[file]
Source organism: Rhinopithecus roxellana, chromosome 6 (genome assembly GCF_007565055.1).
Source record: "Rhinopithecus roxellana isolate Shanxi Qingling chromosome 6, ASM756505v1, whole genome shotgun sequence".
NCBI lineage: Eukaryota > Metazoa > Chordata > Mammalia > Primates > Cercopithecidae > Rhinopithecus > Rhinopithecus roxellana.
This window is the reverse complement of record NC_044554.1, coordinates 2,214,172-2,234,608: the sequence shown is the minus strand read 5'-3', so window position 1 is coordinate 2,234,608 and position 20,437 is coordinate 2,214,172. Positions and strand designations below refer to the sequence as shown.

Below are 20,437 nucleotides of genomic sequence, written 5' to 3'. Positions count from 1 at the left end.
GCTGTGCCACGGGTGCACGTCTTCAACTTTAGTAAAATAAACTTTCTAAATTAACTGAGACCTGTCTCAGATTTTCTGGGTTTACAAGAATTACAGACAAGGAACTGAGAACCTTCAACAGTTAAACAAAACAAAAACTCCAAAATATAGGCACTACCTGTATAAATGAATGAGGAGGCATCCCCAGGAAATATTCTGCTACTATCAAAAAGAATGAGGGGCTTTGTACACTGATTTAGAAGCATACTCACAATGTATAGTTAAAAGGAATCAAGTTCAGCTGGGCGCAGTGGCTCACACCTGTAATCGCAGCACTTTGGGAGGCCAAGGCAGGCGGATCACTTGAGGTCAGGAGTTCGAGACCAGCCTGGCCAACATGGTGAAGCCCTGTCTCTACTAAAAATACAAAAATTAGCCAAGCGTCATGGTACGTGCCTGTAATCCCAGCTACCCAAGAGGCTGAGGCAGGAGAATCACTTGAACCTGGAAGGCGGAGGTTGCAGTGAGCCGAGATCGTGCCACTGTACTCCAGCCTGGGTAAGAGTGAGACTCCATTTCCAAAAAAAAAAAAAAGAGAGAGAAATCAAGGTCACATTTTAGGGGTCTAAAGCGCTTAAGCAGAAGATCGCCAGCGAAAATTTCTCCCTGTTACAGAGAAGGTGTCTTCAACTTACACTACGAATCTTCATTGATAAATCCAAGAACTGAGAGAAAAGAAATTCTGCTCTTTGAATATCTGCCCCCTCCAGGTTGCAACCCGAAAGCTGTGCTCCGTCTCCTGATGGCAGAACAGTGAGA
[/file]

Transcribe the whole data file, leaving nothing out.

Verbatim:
Source organism: Rhinopithecus roxellana, chromosome 6 (genome assembly GCF_007565055.1).
Source record: "Rhinopithecus roxellana isolate Shanxi Qingling chromosome 6, ASM756505v1, whole genome shotgun sequence".
NCBI lineage: Eukaryota > Metazoa > Chordata > Mammalia > Primates > Cercopithecidae > Rhinopithecus > Rhinopithecus roxellana.
This window is the reverse complement of record NC_044554.1, coordinates 2,214,172-2,234,608: the sequence shown is the minus strand read 5'-3', so window position 1 is coordinate 2,234,608 and position 20,437 is coordinate 2,214,172. Positions and strand designations below refer to the sequence as shown.

Below are 20,437 nucleotides of genomic sequence, written 5' to 3'. Positions count from 1 at the left end.
GCTGTGCCACGGGTGCACGTCTTCAACTTTAGTAAAATAAACTTTCTAAATTAACTGAGACCTGTCTCAGATTTTCTGGGTTTACAAGAATTACAGACAAGGAACTGAGAACCTTCAACAGTTAAACAAAACAAAAACTCCAAAATATAGGCACTACCTGTATAAATGAATGAGGAGGCATCCCCAGGAAATATTCTGCTACTATCAAAAAGAATGAGGGGCTTTGTACACTGATTTAGAAGCATACTCACAATGTATAGTTAAAAGGAATCAAGTTCAGCTGGGCGCAGTGGCTCACACCTGTAATCGCAGCACTTTGGGAGGCCAAGGCAGGCGGATCACTTGAGGTCAGGAGTTCGAGACCAGCCTGGCCAACATGGTGAAGCCCTGTCTCTACTAAAAATACAAAAATTAGCCAAGCGTCATGGTACGTGCCTGTAATCCCAGCTACCCAAGAGGCTGAGGCAGGAGAATCACTTGAACCTGGAAGGCGGAGGTTGCAGTGAGCCGAGATCGTGCCACTGTACTCCAGCCTGGGTAAGAGTGAGACTCCATTTCCAAAAAAAAAAAAAAGAGAGAGAAATCAAGGTCACATTTTAGGGGTCTAAAGCGCTTAAGCAGAAGATCGCCAGCGAAAATTTCTCCCTGTTACAGAGAAGGTGTCTTCAACTTACACTACGAATCTTCATTGATAAATCCAAGAACTGAGAGAAAAGAAATTCTGCTCTTTGAATATCTGCCCCCTCCAGGTTGCAACCCGAAAGCTGTGCTCCGTCTCCTGATGGCAGAACAGTGAGA